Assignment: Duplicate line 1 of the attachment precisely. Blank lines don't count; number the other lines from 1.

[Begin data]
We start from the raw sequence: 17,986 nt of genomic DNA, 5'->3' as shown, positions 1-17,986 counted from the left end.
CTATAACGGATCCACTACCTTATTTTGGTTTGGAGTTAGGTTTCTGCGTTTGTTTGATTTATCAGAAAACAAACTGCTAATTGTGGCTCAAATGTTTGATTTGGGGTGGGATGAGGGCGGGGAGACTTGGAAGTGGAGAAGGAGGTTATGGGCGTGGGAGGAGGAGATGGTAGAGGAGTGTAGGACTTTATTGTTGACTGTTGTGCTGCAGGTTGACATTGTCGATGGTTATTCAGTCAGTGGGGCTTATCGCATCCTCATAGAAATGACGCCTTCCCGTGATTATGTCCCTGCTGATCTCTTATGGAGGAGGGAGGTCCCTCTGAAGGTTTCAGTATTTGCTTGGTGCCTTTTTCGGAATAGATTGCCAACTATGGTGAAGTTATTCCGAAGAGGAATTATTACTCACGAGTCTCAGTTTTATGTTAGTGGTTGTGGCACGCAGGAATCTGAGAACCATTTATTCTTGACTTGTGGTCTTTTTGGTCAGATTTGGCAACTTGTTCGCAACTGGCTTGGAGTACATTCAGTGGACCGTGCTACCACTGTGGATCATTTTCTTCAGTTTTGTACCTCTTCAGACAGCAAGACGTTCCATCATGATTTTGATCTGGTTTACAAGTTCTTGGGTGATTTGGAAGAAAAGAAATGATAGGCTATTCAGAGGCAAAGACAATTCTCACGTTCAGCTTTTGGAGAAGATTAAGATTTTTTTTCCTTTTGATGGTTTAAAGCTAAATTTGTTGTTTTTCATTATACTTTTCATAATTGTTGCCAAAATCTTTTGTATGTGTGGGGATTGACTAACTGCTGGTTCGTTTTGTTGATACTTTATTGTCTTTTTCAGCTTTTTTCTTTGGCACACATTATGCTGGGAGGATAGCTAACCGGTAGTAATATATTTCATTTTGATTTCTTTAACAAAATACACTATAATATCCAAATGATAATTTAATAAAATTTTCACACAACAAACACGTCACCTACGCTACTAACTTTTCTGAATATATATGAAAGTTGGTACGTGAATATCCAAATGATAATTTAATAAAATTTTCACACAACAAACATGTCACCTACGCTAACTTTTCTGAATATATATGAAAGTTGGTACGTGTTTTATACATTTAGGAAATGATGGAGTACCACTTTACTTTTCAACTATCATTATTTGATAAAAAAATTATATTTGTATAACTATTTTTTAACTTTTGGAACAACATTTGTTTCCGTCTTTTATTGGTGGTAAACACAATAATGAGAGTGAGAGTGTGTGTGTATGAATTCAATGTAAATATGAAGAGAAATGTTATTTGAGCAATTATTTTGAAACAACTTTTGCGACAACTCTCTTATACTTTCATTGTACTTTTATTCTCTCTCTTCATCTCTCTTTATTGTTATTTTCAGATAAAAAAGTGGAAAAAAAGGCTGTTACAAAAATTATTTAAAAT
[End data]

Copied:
We start from the raw sequence: 17,986 nt of genomic DNA, 5'->3' as shown, positions 1-17,986 counted from the left end.